Butchers Association shifts blame on government for allowing rates to go back
SRINAGAR: Even after a month since the four-month hiatus over mutton rates has been over, there is very limited adherence to the government-set rates in Kashmir. Mutton dealers in all parts of the valley continue to sell mutton at Rs 600 a kg, against the government set rate of Rs 535 per kg.
Muhammad Afaan, a resident of Batapora Srinagar, told Kashmir Reader that he has purchased mutton from various parts of the city in the past month but has never come across anyone who follows the government rates. He said once he did find a dealer selling mutton at Rs 550, but the quality was substandard.
“It was hard, scrambled meat,” he said. “He sold it because his shop was sealed by the government for selling mutton at Rs 600.”
Since December last year until mid-March this year, mutton dealers had been on a strike over the rates. The government was directing them to sell it at Rs 500 but mutton dealers were adamant on selling it at about Rs 600. When there was no adherence to the government’s direction, the government sealed many shops and filed cases against offenders. The results of the actions bore fruit in March when the dealers agreed to sell mutton at Rs 535. But in practice, they continue to flout the agreement.
Another consumer, Abdul Rasheed, told Kashmir Reader that during the initial days of the agreement, a butcher did sell it at Rs 535, but now the rates have gone back to Rs 600 per kg. When he asked the butcher about this, the butcher said that everywhere it is being sold at Rs 600, Rasheed added.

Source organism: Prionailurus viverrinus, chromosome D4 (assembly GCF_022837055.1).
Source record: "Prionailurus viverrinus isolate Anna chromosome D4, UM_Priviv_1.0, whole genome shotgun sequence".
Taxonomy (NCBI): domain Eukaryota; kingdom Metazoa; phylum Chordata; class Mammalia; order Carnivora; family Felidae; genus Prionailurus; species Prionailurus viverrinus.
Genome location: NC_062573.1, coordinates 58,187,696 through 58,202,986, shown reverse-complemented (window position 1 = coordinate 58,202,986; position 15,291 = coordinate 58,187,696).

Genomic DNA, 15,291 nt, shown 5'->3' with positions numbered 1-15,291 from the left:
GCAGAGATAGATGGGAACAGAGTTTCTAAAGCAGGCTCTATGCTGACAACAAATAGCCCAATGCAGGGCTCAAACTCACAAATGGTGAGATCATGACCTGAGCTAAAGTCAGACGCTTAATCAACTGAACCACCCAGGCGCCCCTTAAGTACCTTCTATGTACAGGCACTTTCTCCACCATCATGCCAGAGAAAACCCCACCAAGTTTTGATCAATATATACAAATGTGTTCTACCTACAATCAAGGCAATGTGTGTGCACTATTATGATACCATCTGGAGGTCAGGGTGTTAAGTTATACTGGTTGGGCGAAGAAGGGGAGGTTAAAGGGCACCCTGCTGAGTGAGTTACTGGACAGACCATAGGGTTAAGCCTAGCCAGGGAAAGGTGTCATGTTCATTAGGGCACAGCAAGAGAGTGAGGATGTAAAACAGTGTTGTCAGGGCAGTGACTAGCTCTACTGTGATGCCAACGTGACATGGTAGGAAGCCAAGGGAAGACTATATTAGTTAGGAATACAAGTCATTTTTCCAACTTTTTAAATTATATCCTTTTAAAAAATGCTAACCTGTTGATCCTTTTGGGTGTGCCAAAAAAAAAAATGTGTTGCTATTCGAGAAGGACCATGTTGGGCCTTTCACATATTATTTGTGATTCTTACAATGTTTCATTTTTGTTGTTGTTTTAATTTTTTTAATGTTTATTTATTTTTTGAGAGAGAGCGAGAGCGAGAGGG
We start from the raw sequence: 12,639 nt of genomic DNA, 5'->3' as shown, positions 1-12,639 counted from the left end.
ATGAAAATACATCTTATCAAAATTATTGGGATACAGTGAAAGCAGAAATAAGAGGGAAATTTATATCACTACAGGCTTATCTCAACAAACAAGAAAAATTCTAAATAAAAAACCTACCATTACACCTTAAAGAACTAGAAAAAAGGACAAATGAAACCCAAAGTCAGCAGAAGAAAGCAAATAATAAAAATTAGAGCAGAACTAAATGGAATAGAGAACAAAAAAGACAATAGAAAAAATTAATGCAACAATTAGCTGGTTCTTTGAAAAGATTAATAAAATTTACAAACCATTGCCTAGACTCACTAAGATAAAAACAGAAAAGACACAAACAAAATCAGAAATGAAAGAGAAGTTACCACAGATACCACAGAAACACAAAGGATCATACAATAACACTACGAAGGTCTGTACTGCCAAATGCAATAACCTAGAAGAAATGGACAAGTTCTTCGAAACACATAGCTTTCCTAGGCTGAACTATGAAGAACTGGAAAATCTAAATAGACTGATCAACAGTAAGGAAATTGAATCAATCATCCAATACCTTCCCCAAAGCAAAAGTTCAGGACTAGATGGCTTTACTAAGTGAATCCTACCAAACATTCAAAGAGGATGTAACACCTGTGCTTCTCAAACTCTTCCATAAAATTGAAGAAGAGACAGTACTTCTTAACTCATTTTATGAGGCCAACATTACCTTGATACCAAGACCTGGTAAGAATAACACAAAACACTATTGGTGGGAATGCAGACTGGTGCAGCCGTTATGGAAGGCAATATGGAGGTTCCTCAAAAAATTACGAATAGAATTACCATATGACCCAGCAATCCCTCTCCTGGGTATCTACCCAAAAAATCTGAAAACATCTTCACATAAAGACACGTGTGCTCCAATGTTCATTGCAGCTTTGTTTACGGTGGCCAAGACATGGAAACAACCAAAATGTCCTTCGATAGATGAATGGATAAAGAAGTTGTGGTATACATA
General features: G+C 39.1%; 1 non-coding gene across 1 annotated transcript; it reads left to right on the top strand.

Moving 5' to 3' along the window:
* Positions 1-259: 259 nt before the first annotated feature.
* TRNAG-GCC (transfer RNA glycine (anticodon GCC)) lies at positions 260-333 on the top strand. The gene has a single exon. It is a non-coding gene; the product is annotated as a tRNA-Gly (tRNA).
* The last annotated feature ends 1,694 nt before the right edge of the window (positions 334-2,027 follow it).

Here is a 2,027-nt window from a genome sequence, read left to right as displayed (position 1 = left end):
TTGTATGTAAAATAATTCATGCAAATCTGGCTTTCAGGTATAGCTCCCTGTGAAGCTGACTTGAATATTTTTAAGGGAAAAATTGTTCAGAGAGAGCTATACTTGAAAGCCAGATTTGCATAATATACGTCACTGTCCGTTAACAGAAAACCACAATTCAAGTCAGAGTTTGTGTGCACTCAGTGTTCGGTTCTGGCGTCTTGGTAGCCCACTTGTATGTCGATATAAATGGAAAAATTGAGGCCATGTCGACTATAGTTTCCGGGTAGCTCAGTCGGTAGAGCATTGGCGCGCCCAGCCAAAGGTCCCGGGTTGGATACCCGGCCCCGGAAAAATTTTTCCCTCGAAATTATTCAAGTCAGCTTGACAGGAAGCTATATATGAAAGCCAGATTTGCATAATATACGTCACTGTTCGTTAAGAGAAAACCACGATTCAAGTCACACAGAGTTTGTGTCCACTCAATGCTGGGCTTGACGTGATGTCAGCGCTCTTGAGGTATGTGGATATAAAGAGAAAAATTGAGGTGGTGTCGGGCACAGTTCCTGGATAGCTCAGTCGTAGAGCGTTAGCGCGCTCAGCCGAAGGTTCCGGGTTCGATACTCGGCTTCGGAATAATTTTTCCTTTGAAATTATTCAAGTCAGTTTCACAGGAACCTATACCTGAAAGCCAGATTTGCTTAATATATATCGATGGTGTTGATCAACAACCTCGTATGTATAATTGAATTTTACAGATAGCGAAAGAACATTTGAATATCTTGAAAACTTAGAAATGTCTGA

Kashmir consumes around 1,000 lakh kg/year of mutton. Rough estimates suggest that the daily consumption of meat in Kashmir is worth Rs 5 crore. It is said that Rs 800 crore loss was suffered by mutton dealers due to the strike. It is to redeem that loss, and due to no fear of the government, that dealers continue to sell mutton at Rs 600.
Khazri Muhammad Rigoo, president of the region’s butchers’ association, blamed the government for allowing rates to go back to Rs 600. He said that wholesalers who had agreed to sell it at Rs 495 now sell it to retailers at Rs 520. They also keep the supply short, which makes the prices go up, he said.
“We had written to the government about it, but no action was taken,” Rigoo said.
Director of Food Supplies, Bashir Ahmad, did not answer his phone when this reporter tried to reach him.
Divisional Commissioner PK Pole told Kashmir Reader that he was busy in a meeting.